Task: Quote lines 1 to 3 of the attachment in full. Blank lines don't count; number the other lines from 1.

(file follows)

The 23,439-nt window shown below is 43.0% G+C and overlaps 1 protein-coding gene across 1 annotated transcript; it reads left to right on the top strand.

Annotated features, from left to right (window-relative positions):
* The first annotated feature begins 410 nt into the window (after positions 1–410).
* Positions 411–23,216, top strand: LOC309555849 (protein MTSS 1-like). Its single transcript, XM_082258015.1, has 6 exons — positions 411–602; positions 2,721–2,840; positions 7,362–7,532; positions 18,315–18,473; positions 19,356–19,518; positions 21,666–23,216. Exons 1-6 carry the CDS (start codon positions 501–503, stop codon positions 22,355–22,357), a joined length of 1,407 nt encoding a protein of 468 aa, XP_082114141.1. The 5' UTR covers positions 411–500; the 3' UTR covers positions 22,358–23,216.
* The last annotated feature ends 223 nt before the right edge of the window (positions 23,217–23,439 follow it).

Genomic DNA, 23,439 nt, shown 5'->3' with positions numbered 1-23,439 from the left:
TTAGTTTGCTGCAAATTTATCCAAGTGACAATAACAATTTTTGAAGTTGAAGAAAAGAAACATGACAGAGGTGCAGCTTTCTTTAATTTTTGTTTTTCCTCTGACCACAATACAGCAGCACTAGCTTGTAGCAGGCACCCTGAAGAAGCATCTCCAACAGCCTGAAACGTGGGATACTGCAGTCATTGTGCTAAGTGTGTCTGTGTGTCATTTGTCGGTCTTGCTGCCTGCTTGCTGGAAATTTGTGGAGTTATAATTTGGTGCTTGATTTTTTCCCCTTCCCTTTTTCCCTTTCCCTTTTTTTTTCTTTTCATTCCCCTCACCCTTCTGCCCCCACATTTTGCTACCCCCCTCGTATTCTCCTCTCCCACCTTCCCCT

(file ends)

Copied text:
The 23,439-nt window shown below is 43.0% G+C and overlaps 1 protein-coding gene across 1 annotated transcript; it reads left to right on the top strand.

Annotated features, from left to right (window-relative positions):
* The first annotated feature begins 410 nt into the window (after positions 1–410).